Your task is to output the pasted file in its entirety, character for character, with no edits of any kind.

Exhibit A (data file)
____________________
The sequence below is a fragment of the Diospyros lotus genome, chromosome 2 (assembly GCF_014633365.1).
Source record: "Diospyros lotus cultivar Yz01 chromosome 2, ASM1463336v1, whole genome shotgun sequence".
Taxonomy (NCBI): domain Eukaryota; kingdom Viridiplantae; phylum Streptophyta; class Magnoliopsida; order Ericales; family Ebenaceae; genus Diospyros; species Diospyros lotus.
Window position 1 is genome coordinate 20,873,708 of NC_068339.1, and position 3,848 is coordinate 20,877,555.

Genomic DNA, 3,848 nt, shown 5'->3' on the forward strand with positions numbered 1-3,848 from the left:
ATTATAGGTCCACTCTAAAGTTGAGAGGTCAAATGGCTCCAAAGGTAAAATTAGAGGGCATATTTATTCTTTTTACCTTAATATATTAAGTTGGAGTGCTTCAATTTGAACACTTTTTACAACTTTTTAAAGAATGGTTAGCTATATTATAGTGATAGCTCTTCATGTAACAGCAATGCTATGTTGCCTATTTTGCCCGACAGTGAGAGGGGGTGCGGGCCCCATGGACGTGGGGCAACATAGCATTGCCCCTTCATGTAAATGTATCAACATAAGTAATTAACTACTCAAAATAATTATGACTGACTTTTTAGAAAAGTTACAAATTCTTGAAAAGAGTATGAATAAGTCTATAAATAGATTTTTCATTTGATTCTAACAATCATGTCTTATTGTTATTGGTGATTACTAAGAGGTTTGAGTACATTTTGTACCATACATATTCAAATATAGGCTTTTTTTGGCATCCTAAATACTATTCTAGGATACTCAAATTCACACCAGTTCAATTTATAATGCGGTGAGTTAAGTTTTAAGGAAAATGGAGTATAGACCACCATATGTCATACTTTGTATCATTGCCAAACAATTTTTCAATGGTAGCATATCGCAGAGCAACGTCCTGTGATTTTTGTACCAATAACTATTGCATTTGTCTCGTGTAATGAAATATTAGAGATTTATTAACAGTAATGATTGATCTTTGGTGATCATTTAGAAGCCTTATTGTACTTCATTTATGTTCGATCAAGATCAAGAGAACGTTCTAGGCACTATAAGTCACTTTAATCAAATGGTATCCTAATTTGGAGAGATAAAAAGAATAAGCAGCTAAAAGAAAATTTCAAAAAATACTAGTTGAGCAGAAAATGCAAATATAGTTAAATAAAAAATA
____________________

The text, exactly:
The sequence below is a fragment of the Diospyros lotus genome, chromosome 2 (assembly GCF_014633365.1).
Source record: "Diospyros lotus cultivar Yz01 chromosome 2, ASM1463336v1, whole genome shotgun sequence".
Taxonomy (NCBI): domain Eukaryota; kingdom Viridiplantae; phylum Streptophyta; class Magnoliopsida; order Ericales; family Ebenaceae; genus Diospyros; species Diospyros lotus.
Window position 1 is genome coordinate 20,873,708 of NC_068339.1, and position 3,848 is coordinate 20,877,555.

Genomic DNA, 3,848 nt, shown 5'->3' on the forward strand with positions numbered 1-3,848 from the left:
ATTATAGGTCCACTCTAAAGTTGAGAGGTCAAATGGCTCCAAAGGTAAAATTAGAGGGCATATTTATTCTTTTTACCTTAATATATTAAGTTGGAGTGCTTCAATTTGAACACTTTTTACAACTTTTTAAAGAATGGTTAGCTATATTATAGTGATAGCTCTTCATGTAACAGCAATGCTATGTTGCCTATTTTGCCCGACAGTGAGAGGGGGTGCGGGCCCCATGGACGTGGGGCAACATAGCATTGCCCCTTCATGTAAATGTATCAACATAAGTAATTAACTACTCAAAATAATTATGACTGACTTTTTAGAAAAGTTACAAATTCTTGAAAAGAGTATGAATAAGTCTATAAATAGATTTTTCATTTGATTCTAACAATCATGTCTTATTGTTATTGGTGATTACTAAGAGGTTTGAGTACATTTTGTACCATACATATTCAAATATAGGCTTTTTTTGGCATCCTAAATACTATTCTAGGATACTCAAATTCACACCAGTTCAATTTATAATGCGGTGAGTTAAGTTTTAAGGAAAATGGAGTATAGACCACCATATGTCATACTTTGTATCATTGCCAAACAATTTTTCAATGGTAGCATATCGCAGAGCAACGTCCTGTGATTTTTGTACCAATAACTATTGCATTTGTCTCGTGTAATGAAATATTAGAGATTTATTAACAGTAATGATTGATCTTTGGTGATCATTTAGAAGCCTTATTGTACTTCATTTATGTTCGATCAAGATCAAGAGAACGTTCTAGGCACTATAAGTCACTTTAATCAAATGGTATCCTAATTTGGAGAGATAAAAAGAATAAGCAGCTAAAAGAAAATTTCAAAAAATACTAGTTGAGCAGAAAATGCAAATATAGTTAAATAAAAAATA